And so there’s a really high cost to making things “perfect”. Okay, the last tip I have for you is to define what success is ahead of time. So what does it mean to do a good job hosting Thanksgiving? What does it mean to have a successful holiday season to you? What does it mean to have that Christmas day go well? And base your answer on things you can control. Do not base it on your kids’ happiness. Do not base it on whether they are excited about the gifts they got. Do not base it on your husband’s appreciation. Do not base it on how clean your house is or how well you decorate it. Do not base it on other people’s praise or approval. None of these things are within your control, so if you base your success on them, you’ll be constantly chasing validation that will never be enough.
So instead, define what success means to you ahead of time. You can just write it out. Success means that you coach yourself to show up with a positive attitude. Success means that you host Thanksgiving and you show up as the woman you want to be. Success means that you create three, you know, outing experiences for your immediate family. Success means, you know, fill in the blank, whatever you want success to be, just based on things you can control and remember, what you can control is how you think, how you feel, and what you do. Everything outside of you, your kids’ happiness, their approval or disapproval of the gifts they receive. Your husband’s appreciation, whether other people approve of and give you praise for your efforts. None of these are within your control. So instead of focusing on them to determine your success, define success for yourself. Tell yourself what you want for this holiday season and then validate yourself. Tell yourself you’re doing a good job because you are. And give yourself permission to feel joy, connection, and love all throughout the holiday season, regardless of the circumstances that my friend will lead to you feeling less overwhelm and less stress during this holiday season. Wishing you a very happy holidays, my friend. Take care.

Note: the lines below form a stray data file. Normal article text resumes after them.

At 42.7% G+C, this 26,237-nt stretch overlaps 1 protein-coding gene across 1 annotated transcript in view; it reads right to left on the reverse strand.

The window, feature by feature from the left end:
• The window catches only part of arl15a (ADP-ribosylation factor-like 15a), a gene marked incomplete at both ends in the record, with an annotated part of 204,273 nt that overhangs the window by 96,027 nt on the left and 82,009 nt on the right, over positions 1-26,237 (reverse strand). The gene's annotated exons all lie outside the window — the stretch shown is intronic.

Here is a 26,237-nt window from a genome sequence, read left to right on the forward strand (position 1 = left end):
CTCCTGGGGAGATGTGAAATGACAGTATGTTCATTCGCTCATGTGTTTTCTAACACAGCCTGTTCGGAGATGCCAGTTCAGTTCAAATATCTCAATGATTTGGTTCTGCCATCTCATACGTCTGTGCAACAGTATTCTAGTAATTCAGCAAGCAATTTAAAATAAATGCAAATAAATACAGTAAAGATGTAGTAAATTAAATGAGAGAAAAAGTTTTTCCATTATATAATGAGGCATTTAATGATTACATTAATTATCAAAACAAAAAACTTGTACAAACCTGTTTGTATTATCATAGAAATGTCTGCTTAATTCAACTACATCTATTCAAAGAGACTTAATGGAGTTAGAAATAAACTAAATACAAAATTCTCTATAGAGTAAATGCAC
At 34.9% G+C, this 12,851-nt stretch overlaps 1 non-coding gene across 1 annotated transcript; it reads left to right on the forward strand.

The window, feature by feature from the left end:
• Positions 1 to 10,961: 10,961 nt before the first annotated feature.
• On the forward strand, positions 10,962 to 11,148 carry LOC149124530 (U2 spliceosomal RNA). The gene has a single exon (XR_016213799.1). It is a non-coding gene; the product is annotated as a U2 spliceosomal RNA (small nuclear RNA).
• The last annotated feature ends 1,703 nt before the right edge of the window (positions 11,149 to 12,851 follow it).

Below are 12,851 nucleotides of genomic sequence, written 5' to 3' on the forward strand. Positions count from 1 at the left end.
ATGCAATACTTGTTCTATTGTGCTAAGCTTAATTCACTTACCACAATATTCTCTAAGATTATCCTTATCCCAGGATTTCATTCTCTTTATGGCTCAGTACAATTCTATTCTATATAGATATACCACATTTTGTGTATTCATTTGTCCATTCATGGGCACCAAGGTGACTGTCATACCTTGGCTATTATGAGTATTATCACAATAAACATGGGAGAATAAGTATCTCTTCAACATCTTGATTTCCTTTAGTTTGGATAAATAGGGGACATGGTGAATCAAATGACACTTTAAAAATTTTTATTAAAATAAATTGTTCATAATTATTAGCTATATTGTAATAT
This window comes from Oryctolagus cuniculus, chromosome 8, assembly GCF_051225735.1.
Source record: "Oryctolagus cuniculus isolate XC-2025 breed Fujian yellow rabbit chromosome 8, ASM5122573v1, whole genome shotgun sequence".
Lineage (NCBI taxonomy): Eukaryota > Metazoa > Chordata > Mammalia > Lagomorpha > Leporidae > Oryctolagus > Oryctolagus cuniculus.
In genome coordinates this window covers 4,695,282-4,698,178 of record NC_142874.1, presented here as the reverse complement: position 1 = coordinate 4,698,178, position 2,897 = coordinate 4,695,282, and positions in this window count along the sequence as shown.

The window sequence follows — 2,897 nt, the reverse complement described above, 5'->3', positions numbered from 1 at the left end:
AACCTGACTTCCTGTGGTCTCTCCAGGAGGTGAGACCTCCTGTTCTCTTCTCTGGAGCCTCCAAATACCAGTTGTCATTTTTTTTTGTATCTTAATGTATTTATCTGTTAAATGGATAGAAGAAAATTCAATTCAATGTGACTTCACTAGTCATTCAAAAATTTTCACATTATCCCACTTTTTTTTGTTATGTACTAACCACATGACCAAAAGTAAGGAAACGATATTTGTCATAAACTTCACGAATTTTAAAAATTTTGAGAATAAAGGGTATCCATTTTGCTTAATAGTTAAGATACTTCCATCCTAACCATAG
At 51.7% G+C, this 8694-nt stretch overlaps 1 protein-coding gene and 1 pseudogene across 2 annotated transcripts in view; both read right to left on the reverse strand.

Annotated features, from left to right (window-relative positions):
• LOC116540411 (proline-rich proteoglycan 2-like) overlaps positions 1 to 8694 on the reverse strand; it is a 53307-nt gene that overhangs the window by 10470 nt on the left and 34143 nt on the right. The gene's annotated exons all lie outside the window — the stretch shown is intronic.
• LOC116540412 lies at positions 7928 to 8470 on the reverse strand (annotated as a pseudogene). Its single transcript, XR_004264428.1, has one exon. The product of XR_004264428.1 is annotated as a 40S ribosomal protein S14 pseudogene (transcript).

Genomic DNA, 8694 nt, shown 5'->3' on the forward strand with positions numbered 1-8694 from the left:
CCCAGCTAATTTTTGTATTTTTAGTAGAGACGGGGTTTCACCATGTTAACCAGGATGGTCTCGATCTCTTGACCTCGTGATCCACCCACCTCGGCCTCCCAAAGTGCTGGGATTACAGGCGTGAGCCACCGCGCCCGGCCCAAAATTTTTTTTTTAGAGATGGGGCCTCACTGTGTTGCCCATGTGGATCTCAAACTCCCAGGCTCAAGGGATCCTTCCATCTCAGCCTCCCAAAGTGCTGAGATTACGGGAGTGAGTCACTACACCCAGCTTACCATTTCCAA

Thank you for being here and listening Now, head on over to nataliebacon.com/coaching to learn more about Grow You, my membership for moms, where we take all this work to the next level.